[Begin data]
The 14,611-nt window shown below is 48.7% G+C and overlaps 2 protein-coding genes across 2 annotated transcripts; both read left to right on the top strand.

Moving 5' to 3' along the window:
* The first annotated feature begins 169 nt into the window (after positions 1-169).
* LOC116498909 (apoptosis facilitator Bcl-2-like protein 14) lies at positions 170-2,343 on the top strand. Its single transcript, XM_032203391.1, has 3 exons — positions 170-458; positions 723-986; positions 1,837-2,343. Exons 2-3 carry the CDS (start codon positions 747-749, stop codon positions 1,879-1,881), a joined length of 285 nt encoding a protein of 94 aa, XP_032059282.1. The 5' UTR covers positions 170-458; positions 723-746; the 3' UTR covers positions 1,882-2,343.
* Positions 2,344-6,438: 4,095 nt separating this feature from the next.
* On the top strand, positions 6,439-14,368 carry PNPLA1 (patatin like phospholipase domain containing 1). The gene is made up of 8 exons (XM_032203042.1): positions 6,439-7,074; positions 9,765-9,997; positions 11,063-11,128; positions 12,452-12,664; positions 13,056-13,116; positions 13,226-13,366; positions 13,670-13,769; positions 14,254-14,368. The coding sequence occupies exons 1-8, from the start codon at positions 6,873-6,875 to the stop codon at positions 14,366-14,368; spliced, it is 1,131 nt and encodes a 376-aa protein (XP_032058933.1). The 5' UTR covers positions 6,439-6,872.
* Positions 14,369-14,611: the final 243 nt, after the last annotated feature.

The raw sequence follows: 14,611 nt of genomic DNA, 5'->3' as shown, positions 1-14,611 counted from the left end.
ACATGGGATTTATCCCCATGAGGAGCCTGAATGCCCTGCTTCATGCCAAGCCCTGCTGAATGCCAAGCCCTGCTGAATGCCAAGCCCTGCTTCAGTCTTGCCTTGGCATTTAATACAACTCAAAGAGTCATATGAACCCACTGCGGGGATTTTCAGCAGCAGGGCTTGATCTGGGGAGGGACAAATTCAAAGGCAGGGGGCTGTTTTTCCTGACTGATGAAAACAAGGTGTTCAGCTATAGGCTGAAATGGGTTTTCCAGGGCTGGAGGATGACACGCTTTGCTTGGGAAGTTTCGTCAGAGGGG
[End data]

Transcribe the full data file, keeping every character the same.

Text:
The 14,611-nt window shown below is 48.7% G+C and overlaps 2 protein-coding genes across 2 annotated transcripts; both read left to right on the top strand.

Moving 5' to 3' along the window:
* The first annotated feature begins 169 nt into the window (after positions 1-169).
* LOC116498909 (apoptosis facilitator Bcl-2-like protein 14) lies at positions 170-2,343 on the top strand. Its single transcript, XM_032203391.1, has 3 exons — positions 170-458; positions 723-986; positions 1,837-2,343. Exons 2-3 carry the CDS (start codon positions 747-749, stop codon positions 1,879-1,881), a joined length of 285 nt encoding a protein of 94 aa, XP_032059282.1. The 5' UTR covers positions 170-458; positions 723-746; the 3' UTR covers positions 1,882-2,343.
* Positions 2,344-6,438: 4,095 nt separating this feature from the next.
* On the top strand, positions 6,439-14,368 carry PNPLA1 (patatin like phospholipase domain containing 1). The gene is made up of 8 exons (XM_032203042.1): positions 6,439-7,074; positions 9,765-9,997; positions 11,063-11,128; positions 12,452-12,664; positions 13,056-13,116; positions 13,226-13,366; positions 13,670-13,769; positions 14,254-14,368. The coding sequence occupies exons 1-8, from the start codon at positions 6,873-6,875 to the stop codon at positions 14,366-14,368; spliced, it is 1,131 nt and encodes a 376-aa protein (XP_032058933.1). The 5' UTR covers positions 6,439-6,872.
* Positions 14,369-14,611: the final 243 nt, after the last annotated feature.

The raw sequence follows: 14,611 nt of genomic DNA, 5'->3' as shown, positions 1-14,611 counted from the left end.
ACATGGGATTTATCCCCATGAGGAGCCTGAATGCCCTGCTTCATGCCAAGCCCTGCTGAATGCCAAGCCCTGCTGAATGCCAAGCCCTGCTTCAGTCTTGCCTTGGCATTTAATACAACTCAAAGAGTCATATGAACCCACTGCGGGGATTTTCAGCAGCAGGGCTTGATCTGGGGAGGGACAAATTCAAAGGCAGGGGGCTGTTTTTCCTGACTGATGAAAACAAGGTGTTCAGCTATAGGCTGAAATGGGTTTTCCAGGGCTGGAGGATGACACGCTTTGCTTGGGAAGTTTCGTCAGAGGGG